Each field consists of 262 1/2 lines, however approximately 13 of these lines are vertical blanking conveying no information. Accordingly, the shift register section 33 does not have to be big enough to accommodate all 525 samples of a complete raster. Shift registers are commercially available with storage capacity in binary multiples. The shift register arrangement may be 16 rows of 256 bits each thus allowing the information used to describe the sampling from a single field to be stored in eight rows of 256 bits each. For the next field, the other 8 by 256 portions can be utilized thus curve 68 of FIG. 6 illustrates that the sampling beginning at the time B will continue for 256 sampling pulses until time B' and will commence again at time C' for 256 pulses to time C. This somewhat shortens the transmission time from D to E since only 512 samples will have to be transmitted instead of 525 as was the case of curve 67.
Curve 69 represents the time scale for sampling all of picture elements n-1. Very basically, at the beginning of a new frame Vo after time E, the counter time from A to B is reduced by the time of one picture element for each new frame. Curve 70 shows the timing for sampling picture elements n-2 and time B of curve 70 occurs one picture element before time B of curve 69 and two picture elements before time B of curve 68. A new vertical column of picture elements is sampled commencing with the predetermined frame after time E. Curve 71 illustrates the timing relationship with respect to picture element 1 whereby time B occurs 13 TV line times after vertical retrace commencement and n picture element times advanced from time B or curve 68. In the present example, n is 499.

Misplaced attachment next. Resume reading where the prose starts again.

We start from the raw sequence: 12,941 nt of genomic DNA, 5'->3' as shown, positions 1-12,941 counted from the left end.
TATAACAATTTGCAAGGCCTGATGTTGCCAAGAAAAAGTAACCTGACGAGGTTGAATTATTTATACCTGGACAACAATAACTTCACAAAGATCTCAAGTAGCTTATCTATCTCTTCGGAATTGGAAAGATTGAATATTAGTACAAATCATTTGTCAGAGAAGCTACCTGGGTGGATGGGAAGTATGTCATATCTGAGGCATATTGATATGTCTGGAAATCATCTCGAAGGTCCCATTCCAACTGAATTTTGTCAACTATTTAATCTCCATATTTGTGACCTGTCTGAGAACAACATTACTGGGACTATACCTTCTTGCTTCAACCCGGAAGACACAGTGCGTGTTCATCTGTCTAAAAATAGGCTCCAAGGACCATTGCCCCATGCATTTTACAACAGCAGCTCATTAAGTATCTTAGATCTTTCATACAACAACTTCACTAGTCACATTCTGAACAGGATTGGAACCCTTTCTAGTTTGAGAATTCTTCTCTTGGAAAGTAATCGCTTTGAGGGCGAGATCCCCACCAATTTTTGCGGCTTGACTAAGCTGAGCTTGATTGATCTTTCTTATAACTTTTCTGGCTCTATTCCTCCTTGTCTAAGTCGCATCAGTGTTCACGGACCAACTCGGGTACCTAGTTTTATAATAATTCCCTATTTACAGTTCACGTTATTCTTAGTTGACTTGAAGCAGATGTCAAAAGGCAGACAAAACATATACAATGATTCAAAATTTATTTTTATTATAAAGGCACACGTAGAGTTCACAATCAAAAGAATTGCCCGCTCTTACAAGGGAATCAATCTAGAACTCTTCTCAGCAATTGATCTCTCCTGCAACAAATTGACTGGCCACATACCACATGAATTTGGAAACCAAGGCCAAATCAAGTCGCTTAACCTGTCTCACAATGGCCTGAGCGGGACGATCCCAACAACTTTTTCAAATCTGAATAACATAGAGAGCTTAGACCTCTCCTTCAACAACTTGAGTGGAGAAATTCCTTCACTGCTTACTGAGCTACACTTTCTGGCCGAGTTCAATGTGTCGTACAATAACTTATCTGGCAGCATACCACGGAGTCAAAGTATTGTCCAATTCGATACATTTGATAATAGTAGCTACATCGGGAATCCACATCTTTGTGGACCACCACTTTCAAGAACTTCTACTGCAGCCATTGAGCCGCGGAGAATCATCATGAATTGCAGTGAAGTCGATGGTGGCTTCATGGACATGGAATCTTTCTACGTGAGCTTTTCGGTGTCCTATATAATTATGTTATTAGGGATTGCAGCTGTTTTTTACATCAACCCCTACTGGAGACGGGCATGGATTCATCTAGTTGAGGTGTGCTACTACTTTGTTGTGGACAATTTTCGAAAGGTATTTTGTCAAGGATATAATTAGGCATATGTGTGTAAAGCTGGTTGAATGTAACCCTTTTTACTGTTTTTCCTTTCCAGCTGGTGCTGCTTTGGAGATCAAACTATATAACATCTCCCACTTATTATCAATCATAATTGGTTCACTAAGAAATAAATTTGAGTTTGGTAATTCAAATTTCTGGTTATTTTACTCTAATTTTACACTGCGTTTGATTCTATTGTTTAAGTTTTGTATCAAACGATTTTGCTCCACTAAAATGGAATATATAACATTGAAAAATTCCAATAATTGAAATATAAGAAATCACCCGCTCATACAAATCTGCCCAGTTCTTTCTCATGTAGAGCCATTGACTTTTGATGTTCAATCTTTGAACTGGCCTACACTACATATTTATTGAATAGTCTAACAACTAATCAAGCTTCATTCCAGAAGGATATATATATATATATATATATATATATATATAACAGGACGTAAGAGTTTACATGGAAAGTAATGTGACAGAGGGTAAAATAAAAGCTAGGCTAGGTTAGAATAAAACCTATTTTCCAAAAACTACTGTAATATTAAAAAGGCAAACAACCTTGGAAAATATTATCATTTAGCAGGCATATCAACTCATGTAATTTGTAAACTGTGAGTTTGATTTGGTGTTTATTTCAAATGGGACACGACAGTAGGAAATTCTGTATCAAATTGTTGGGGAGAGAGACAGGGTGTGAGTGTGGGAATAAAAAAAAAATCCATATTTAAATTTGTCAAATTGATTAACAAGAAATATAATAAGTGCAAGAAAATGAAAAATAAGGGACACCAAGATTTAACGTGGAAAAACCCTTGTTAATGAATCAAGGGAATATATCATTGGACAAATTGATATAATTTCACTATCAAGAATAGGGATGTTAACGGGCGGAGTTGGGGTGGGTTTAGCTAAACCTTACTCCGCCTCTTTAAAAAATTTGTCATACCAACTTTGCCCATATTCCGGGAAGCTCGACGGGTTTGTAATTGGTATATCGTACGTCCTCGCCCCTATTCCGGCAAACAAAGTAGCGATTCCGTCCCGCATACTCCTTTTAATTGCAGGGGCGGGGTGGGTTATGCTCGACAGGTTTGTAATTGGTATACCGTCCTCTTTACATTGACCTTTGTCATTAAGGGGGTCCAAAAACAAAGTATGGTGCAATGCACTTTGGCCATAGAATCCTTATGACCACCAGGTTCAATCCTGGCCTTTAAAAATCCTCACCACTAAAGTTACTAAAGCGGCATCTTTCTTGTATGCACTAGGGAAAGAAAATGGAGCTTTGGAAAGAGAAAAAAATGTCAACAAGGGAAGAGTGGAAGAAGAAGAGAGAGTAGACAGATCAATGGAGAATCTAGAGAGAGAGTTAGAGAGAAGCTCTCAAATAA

The counter and logic circuitry 52 of FIG. 5 is illustrated as turning on and off oscillators 54 and 55 in response to the occurrence of certain events and the attainment of certain counts as demonstrated by the timing diagrams of FIG. 6. Other arrangements whereby the oscillators may be continuously running with proper gating logic utilized to provide the output signals are evident.